E JUIC Y JOB
floating cranberries into a
mass; a worker
uses a paddle
to push the
together; a machine sucks up
the berries and
into a waiting
OC TOBER 2017 NE W JERSEY MONTHLY 41
as the sun peeks over the horizon on this frosty fall morning, steam rises off vast stretches of shallow ponds. On closer
inspection, blankets of round, red pellets can be seen floating
on the surface of the ponds.
It’s near the end of the cranberry harvest, a time-honored
tradition in South Jersey. On this Saturday in late October,
more than 40 visitors have signed up to witness the labor-intensive process. Their tour will be conducted by Pine Barrens
Native Fruits, a 350-acre cranberry farm in Browns Mills that
is owned and operated by fifth-generation cranberry growers
Joe Darlington and Brenda Conner.
Conner begins the tour by corralling the group into Heritage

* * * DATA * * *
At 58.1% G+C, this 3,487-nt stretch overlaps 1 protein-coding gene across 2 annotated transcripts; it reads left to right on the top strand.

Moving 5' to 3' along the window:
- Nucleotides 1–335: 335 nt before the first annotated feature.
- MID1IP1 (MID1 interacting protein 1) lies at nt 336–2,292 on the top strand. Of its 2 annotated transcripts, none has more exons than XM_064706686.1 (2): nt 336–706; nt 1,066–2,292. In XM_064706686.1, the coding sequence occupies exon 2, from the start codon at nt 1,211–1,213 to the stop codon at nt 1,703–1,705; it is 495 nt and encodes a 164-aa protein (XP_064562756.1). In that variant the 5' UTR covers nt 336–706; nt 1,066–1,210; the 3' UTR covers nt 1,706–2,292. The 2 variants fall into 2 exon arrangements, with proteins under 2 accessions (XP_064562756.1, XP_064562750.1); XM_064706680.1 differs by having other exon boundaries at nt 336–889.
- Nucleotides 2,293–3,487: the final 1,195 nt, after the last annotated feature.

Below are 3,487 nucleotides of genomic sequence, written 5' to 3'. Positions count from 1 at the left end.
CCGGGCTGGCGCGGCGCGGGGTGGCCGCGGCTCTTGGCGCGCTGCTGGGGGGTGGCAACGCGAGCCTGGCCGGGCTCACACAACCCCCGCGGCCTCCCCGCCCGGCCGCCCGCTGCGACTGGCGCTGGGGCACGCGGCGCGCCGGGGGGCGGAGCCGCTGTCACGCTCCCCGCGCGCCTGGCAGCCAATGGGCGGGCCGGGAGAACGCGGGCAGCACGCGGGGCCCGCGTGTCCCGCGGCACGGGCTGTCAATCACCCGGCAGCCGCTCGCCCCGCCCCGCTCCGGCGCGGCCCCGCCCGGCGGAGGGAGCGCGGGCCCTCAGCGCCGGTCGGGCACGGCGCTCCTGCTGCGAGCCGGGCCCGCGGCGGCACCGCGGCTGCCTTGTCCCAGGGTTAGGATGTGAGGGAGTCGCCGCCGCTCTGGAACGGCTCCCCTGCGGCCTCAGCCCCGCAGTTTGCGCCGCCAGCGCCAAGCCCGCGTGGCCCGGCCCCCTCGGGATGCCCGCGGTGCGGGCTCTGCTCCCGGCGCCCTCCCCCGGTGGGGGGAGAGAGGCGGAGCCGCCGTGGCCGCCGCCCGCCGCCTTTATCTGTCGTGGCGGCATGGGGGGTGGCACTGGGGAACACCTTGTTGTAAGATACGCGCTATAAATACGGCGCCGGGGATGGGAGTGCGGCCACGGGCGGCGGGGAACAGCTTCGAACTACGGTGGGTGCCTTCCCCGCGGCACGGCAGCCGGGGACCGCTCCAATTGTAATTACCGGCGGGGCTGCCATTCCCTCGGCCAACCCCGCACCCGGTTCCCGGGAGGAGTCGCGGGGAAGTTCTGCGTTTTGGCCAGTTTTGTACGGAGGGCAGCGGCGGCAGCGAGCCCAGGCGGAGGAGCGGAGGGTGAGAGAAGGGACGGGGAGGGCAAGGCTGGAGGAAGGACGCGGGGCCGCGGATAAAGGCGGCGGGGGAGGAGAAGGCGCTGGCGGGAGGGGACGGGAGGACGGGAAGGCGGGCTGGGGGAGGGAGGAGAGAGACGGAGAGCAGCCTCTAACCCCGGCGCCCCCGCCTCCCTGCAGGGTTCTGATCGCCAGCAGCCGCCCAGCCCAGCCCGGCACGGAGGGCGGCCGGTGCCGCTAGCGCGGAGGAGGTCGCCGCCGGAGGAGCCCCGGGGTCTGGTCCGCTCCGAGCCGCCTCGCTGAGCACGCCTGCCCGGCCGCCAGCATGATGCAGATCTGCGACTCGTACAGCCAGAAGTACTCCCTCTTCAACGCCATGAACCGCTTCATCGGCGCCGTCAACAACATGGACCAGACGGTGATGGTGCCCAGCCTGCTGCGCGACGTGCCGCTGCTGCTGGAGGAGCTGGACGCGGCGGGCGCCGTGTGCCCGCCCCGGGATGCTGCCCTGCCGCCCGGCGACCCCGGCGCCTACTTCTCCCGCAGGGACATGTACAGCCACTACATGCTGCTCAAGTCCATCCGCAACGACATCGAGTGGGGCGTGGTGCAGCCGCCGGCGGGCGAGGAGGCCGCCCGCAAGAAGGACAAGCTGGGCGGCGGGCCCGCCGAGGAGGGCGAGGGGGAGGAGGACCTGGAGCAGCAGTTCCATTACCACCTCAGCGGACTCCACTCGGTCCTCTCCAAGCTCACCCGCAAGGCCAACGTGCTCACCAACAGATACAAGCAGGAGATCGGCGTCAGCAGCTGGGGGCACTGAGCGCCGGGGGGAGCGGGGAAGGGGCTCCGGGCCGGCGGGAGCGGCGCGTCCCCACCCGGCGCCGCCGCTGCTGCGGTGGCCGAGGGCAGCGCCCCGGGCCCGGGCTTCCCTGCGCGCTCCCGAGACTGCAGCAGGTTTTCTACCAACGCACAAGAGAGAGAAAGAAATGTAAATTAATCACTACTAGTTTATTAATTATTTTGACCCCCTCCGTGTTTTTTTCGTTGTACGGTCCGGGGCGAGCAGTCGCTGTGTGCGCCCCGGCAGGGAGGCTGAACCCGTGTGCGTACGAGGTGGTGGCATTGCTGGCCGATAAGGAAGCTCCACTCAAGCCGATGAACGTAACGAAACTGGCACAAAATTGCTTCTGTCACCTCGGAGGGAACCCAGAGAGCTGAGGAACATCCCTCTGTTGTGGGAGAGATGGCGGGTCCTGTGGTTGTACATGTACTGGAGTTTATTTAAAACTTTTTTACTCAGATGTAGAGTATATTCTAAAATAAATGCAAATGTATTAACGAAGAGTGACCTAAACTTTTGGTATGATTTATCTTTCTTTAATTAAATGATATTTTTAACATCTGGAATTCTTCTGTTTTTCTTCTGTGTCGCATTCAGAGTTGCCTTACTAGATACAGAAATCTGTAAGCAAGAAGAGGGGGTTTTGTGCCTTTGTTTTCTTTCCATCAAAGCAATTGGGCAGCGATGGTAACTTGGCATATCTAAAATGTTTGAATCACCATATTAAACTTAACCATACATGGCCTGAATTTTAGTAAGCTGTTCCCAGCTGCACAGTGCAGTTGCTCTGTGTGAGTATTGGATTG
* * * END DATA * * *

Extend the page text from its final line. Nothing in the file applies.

Hall, a shed turned classroom, where she shares the history and
science of cranberry growing in New Jersey, the third largest
producer of cranberries, behind Wisconsin and Massachusetts.
Mixed into her tale of colorful characters and ideal pH levels
for cranberries—they like acidic soil—are subtle messages
about environmental protection.
“Cranberry growers are some of the fiercest protectors
of water supply in the Pine Barrens,” says 52-year-old Con-
ner, who grew up running a roadside fruit stand and trapping
turtles. She proudly calls herself “a piney.”
It takes several years for a cranberry bog to mature, she ex-
plains, and up to 20 years for a cranberry farm to become prof-
itable. “We’re very good with delayed gratification,” she notes.
Conner debunks the myth, perpetuated by ubiquitous Ocean
Spray ads showing two wader-clad farmers standing in the
bogs, that cranberries grow underwater. In fact, cranberries
grow on vine runners in layered, sandy soil and remain nestled
in a vine canopy until a cold snap in mid-September turns the
FALL DAY TRIPS